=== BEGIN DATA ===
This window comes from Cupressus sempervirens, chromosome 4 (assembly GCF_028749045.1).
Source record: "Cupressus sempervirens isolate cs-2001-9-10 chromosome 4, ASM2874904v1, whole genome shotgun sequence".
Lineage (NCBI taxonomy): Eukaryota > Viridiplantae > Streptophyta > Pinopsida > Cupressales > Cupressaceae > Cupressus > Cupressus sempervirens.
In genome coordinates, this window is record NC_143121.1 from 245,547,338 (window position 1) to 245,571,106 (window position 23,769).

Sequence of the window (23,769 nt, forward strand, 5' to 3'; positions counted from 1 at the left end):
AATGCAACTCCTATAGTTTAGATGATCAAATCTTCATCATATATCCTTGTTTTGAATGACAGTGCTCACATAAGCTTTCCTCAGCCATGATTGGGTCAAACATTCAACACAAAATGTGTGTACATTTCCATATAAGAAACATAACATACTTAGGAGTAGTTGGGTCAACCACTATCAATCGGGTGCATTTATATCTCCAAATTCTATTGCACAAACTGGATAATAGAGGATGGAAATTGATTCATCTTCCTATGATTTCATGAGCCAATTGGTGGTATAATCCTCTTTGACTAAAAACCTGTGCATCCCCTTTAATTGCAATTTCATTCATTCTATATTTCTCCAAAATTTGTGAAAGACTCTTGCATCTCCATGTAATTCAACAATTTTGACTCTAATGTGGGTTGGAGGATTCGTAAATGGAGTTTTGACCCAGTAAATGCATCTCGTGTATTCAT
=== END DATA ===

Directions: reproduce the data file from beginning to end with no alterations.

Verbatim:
This window comes from Cupressus sempervirens, chromosome 4 (assembly GCF_028749045.1).
Source record: "Cupressus sempervirens isolate cs-2001-9-10 chromosome 4, ASM2874904v1, whole genome shotgun sequence".
Lineage (NCBI taxonomy): Eukaryota > Viridiplantae > Streptophyta > Pinopsida > Cupressales > Cupressaceae > Cupressus > Cupressus sempervirens.
In genome coordinates, this window is record NC_143121.1 from 245,547,338 (window position 1) to 245,571,106 (window position 23,769).

Sequence of the window (23,769 nt, forward strand, 5' to 3'; positions counted from 1 at the left end):
AATGCAACTCCTATAGTTTAGATGATCAAATCTTCATCATATATCCTTGTTTTGAATGACAGTGCTCACATAAGCTTTCCTCAGCCATGATTGGGTCAAACATTCAACACAAAATGTGTGTACATTTCCATATAAGAAACATAACATACTTAGGAGTAGTTGGGTCAACCACTATCAATCGGGTGCATTTATATCTCCAAATTCTATTGCACAAACTGGATAATAGAGGATGGAAATTGATTCATCTTCCTATGATTTCATGAGCCAATTGGTGGTATAATCCTCTTTGACTAAAAACCTGTGCATCCCCTTTAATTGCAATTTCATTCATTCTATATTTCTCCAAAATTTGTGAAAGACTCTTGCATCTCCATGTAATTCAACAATTTTGACTCTAATGTGGGTTGGAGGATTCGTAAATGGAGTTTTGACCCAGTAAATGCATCTCGTGTATTCAT